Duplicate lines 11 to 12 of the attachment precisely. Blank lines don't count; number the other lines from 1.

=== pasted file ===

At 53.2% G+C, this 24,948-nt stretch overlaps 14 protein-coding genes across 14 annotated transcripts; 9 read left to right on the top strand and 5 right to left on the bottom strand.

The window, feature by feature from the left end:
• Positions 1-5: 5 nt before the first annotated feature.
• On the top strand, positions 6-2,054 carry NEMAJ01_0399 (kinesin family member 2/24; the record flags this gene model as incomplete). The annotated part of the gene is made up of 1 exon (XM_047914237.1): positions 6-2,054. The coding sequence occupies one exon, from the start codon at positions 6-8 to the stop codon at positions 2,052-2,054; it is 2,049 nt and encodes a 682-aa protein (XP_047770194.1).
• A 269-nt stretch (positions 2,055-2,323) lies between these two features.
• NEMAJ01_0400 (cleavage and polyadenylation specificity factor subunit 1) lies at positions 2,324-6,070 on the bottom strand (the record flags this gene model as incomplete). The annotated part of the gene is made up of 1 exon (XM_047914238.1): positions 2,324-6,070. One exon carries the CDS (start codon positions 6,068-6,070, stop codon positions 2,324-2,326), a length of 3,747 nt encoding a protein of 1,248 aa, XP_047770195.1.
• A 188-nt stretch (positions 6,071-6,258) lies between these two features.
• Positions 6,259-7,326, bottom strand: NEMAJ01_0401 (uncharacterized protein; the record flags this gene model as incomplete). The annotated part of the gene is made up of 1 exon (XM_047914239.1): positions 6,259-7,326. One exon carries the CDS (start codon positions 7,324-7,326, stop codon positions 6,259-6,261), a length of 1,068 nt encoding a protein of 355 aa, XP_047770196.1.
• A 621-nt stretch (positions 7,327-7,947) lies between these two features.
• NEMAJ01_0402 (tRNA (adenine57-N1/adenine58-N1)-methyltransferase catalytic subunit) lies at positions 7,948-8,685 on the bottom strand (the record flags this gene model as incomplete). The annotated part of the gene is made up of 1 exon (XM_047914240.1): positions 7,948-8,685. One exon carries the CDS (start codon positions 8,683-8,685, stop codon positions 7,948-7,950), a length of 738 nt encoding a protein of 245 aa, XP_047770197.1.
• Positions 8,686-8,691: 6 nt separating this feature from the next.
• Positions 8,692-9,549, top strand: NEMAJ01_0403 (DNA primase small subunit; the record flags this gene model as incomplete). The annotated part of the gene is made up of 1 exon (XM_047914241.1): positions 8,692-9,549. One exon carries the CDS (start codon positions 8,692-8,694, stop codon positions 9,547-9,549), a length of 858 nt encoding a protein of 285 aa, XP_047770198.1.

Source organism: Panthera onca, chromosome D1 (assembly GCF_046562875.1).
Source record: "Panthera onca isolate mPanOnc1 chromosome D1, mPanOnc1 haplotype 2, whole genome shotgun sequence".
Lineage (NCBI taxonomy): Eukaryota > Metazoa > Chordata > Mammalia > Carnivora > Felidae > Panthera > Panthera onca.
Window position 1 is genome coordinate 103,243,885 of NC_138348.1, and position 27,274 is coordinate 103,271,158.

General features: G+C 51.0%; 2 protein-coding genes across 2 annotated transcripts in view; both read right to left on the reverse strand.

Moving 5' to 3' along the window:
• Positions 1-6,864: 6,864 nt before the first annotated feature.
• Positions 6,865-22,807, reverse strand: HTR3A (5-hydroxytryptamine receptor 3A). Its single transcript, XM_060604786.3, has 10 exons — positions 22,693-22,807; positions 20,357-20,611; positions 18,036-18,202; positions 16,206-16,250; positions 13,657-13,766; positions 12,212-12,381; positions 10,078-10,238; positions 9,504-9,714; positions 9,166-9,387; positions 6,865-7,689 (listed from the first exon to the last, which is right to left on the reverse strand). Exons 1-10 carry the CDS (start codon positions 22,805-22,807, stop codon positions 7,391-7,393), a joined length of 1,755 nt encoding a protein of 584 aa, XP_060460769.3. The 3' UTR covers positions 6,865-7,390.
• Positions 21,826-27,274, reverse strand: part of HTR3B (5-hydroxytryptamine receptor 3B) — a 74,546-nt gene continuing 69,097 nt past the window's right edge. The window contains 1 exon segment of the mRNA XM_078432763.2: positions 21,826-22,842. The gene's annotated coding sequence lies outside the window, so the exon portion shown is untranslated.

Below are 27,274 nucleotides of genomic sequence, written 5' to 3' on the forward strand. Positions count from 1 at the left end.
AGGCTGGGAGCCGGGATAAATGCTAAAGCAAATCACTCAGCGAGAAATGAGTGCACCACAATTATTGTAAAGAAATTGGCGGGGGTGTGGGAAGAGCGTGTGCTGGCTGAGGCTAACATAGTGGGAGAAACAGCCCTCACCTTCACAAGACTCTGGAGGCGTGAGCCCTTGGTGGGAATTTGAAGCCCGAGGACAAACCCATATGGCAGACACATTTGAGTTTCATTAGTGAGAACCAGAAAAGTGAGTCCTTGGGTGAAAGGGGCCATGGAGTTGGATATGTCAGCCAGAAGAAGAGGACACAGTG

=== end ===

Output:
• Positions 8,686-8,691: 6 nt separating this feature from the next.
• Positions 8,692-9,549, top strand: NEMAJ01_0403 (DNA primase small subunit; the record flags this gene model as incomplete). The annotated part of the gene is made up of 1 exon (XM_047914241.1): positions 8,692-9,549. One exon carries the CDS (start codon positions 8,692-8,694, stop codon positions 9,547-9,549), a length of 858 nt encoding a protein of 285 aa, XP_047770198.1.